I was listening to NPR this morning and they had an interview with Martha Sandweiss, the author of "Passing Strange: A Gilded Age Tale of Love and Deception Across the Color Line". The book is about a well known New York intellectual named Clarence King, who under the assumed name "James Todd" raised a family in New York with an African-American woman originally born into slavery. They met just after the Civil War, and at that time, mixed marriages were extremely rare, and often illegal under state laws. Although fair skinned and blue eyed, King could pass as "black" because people who had only a single great grandparent of African descent, could be considered "black". Apparently that's what "James Todd" told his wife, and also that he worked as a pullman porter on the railroad, and hence was away on travel much of the time.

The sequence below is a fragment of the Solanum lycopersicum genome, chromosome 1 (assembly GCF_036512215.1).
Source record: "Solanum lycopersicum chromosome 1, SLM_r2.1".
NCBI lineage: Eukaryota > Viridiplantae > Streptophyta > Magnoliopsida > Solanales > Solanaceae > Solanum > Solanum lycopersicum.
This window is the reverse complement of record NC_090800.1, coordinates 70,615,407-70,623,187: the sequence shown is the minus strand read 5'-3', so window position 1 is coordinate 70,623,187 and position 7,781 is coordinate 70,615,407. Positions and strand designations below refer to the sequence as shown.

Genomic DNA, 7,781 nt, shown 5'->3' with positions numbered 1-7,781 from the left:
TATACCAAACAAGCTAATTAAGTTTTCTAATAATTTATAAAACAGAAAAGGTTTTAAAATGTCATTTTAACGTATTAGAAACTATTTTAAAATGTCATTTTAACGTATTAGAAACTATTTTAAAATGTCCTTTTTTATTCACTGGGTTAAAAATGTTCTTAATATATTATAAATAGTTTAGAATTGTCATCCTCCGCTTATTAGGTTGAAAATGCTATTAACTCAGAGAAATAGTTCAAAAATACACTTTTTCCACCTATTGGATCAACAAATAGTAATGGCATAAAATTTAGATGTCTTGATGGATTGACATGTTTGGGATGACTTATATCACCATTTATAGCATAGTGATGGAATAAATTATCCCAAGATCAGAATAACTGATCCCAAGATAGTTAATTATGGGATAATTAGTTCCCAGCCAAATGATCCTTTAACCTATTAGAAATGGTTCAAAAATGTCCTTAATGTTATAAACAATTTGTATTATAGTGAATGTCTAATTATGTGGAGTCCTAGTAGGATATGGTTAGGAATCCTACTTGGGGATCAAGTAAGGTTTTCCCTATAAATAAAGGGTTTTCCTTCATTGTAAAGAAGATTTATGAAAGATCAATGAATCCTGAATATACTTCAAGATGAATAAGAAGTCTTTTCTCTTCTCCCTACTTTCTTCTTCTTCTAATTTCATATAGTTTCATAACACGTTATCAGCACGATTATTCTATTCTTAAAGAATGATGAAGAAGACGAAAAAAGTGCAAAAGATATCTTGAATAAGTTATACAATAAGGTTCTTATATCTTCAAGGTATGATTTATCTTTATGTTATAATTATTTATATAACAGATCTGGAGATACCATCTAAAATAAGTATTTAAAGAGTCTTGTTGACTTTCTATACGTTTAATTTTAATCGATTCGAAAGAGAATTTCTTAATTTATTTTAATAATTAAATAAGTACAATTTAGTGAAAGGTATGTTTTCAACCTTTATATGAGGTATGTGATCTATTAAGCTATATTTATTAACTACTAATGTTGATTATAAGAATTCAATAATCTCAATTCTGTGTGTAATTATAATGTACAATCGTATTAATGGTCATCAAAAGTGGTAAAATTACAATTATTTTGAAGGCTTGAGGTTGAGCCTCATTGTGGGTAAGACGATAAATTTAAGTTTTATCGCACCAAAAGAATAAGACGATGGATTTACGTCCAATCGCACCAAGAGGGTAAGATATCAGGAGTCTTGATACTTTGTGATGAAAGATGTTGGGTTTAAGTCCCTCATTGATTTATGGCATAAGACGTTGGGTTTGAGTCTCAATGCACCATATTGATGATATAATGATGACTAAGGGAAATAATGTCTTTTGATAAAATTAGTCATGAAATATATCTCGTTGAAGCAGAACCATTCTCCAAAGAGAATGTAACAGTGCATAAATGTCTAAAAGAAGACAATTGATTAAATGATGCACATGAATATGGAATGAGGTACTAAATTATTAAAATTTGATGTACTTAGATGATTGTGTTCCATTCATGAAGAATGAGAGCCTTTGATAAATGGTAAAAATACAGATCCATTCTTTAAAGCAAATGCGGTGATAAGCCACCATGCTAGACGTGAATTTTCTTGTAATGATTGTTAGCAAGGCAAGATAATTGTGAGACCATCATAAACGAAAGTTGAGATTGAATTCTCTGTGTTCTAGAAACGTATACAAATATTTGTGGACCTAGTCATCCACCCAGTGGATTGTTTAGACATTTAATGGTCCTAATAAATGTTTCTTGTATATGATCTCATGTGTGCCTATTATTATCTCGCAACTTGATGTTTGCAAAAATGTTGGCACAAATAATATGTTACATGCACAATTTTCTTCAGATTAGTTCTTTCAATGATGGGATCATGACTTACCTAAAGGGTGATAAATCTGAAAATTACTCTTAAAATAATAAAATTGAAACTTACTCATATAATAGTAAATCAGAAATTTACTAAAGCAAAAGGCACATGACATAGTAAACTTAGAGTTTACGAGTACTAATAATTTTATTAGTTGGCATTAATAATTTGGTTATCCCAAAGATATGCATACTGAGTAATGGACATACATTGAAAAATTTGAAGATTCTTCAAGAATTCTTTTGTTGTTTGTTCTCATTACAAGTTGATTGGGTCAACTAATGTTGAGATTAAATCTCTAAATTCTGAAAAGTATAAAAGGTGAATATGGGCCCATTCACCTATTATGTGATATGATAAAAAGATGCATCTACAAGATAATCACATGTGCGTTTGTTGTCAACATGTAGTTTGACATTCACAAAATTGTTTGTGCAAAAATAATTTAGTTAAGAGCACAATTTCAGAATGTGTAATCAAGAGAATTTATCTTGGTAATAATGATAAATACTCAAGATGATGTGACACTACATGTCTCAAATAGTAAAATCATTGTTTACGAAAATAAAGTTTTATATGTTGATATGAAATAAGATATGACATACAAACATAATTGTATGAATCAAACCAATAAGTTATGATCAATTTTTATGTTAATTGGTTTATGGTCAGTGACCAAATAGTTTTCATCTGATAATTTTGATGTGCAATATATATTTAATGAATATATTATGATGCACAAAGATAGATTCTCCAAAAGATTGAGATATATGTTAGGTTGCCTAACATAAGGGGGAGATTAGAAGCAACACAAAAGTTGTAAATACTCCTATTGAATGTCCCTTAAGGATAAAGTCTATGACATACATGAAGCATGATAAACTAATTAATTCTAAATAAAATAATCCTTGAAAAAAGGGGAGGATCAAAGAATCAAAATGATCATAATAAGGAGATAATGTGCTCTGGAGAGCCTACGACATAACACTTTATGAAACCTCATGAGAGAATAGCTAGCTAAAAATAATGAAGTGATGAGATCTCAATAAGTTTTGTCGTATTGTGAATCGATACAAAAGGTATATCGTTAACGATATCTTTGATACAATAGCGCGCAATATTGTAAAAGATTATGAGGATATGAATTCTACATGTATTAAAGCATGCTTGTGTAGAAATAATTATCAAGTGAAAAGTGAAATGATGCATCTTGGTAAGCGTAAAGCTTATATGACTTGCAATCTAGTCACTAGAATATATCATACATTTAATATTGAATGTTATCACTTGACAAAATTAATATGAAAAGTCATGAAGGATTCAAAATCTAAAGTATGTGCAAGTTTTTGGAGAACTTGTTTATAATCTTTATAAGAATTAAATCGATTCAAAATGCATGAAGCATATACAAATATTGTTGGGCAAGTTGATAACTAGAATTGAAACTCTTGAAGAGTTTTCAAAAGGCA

They didn't mention any mountaineering in the story, but I thought to myself, I wonder if that's the same Clarence King who lead the California Geological Survey and was first director of the USGS, wrote "Mountaineering in the Sierra Nevada," attempted to make the first ascent of Mt. Whitney, and for whom Mt. Clarence King was named. It turns out that it is the same man. It seems he had a very interesting intellectual and social life entirely aside from his life as one of the Sierra's first explorers and dedicated mountaineers.